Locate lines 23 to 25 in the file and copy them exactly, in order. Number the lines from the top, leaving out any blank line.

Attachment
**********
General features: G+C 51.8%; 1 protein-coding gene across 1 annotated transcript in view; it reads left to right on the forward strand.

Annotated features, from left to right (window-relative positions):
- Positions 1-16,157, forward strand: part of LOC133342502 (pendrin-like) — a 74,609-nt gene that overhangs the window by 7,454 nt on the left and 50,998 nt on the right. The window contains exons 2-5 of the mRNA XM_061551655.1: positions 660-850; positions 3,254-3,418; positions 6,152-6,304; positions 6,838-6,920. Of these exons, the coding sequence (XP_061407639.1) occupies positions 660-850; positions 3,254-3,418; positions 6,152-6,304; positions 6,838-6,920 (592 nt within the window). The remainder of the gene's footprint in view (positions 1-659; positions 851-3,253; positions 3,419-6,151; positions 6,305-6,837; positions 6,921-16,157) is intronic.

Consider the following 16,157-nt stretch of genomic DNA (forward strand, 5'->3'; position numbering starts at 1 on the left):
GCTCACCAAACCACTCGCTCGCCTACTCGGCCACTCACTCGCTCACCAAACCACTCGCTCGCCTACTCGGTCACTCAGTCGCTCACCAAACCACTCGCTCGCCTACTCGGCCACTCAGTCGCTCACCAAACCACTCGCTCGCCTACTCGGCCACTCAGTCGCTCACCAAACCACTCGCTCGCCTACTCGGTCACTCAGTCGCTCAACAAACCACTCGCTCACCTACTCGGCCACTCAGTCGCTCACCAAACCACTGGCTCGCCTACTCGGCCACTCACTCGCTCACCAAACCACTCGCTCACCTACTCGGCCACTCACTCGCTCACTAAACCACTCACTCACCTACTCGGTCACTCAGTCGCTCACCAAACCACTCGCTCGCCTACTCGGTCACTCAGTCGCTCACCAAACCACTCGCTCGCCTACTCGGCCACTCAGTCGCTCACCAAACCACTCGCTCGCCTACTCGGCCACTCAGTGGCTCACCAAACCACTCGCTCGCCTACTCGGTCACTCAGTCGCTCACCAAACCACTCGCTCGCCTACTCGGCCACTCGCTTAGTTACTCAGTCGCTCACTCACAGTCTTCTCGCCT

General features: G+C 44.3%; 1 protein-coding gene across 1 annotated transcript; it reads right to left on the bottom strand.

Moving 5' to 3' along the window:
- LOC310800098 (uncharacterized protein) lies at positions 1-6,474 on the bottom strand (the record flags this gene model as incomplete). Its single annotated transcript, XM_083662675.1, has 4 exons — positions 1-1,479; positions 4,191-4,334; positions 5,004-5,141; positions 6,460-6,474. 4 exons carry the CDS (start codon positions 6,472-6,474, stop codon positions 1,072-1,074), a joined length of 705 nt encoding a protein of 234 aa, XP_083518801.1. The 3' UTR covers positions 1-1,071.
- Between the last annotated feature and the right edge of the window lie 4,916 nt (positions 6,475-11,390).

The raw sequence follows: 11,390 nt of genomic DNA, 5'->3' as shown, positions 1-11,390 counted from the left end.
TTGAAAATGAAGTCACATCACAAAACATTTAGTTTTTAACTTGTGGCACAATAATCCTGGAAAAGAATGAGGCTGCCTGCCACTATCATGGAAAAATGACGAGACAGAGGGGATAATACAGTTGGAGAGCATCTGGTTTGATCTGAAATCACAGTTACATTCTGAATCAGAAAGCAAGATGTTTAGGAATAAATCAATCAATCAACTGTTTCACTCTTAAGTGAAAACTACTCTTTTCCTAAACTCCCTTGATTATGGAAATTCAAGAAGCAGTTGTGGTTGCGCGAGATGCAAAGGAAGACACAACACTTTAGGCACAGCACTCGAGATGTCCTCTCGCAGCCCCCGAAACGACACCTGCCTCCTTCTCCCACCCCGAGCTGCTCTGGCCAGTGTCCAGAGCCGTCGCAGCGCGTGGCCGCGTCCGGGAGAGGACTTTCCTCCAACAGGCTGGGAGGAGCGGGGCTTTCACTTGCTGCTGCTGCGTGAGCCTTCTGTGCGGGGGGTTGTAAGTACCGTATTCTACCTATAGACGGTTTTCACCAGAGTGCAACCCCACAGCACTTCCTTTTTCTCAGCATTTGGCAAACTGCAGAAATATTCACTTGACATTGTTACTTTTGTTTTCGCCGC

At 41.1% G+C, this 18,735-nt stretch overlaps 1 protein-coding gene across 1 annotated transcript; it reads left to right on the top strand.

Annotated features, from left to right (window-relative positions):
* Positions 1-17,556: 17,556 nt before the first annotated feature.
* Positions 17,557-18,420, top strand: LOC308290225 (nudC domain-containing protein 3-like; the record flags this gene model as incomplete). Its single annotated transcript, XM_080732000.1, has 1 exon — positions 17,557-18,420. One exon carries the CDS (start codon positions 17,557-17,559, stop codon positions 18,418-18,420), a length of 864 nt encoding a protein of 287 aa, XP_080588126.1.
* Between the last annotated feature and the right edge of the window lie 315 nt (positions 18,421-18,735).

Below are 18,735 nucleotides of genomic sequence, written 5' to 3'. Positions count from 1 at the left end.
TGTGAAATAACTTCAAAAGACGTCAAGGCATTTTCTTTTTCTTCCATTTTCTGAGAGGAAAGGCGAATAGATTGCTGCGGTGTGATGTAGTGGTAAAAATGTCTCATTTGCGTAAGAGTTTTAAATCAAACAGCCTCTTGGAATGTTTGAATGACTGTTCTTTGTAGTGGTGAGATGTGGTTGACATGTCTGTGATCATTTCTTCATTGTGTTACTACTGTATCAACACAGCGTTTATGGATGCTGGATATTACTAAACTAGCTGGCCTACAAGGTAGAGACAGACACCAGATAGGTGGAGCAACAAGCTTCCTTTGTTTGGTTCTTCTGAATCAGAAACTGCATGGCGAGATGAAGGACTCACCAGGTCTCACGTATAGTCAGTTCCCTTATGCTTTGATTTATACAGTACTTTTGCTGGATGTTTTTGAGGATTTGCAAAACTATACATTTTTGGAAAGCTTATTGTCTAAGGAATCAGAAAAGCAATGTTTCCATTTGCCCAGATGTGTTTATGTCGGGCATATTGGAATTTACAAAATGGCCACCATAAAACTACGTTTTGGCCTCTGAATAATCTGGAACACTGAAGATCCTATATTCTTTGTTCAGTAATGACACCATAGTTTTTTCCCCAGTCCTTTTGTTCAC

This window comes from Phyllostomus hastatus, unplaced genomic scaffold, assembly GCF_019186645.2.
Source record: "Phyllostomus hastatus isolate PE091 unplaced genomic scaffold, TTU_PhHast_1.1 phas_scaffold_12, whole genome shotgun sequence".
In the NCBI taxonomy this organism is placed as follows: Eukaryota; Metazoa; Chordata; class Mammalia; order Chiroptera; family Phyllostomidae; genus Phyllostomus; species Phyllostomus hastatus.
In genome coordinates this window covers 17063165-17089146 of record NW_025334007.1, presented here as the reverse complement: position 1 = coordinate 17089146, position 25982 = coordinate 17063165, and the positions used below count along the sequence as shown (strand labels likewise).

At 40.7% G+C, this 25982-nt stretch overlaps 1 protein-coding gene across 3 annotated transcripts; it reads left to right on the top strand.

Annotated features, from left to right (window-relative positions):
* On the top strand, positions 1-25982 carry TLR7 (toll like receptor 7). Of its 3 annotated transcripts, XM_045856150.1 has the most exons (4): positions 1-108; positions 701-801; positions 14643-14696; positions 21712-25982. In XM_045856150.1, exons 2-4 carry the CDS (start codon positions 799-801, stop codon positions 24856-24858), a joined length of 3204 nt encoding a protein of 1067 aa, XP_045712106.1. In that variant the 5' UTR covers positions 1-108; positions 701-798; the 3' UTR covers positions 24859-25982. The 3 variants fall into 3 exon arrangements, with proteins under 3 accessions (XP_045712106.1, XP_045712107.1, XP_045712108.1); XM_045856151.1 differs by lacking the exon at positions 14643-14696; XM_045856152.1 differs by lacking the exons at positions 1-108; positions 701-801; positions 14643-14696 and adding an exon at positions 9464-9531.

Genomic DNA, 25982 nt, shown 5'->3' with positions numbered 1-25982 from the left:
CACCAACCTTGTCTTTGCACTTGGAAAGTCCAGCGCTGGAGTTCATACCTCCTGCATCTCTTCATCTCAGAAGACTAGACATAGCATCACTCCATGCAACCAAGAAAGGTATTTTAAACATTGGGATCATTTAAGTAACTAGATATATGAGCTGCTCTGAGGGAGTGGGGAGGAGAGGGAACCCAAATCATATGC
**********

At 40.7% G+C, this 25982-nt stretch overlaps 1 protein-coding gene across 3 annotated transcripts; it reads left to right on the top strand.

Annotated features, from left to right (window-relative positions):
* On the top strand, positions 1-25982 carry TLR7 (toll like receptor 7). Of its 3 annotated transcripts, XM_045856150.1 has the most exons (4): positions 1-108; positions 701-801; positions 14643-14696; positions 21712-25982. In XM_045856150.1, exons 2-4 carry the CDS (start codon positions 799-801, stop codon positions 24856-24858), a joined length of 3204 nt encoding a protein of 1067 aa, XP_045712106.1. In that variant the 5' UTR covers positions 1-108; positions 701-798; the 3' UTR covers positions 24859-25982. The 3 variants fall into 3 exon arrangements, with proteins under 3 accessions (XP_045712106.1, XP_045712107.1, XP_045712108.1); XM_045856151.1 differs by lacking the exon at positions 14643-14696; XM_045856152.1 differs by lacking the exons at positions 1-108; positions 701-801; positions 14643-14696 and adding an exon at positions 9464-9531.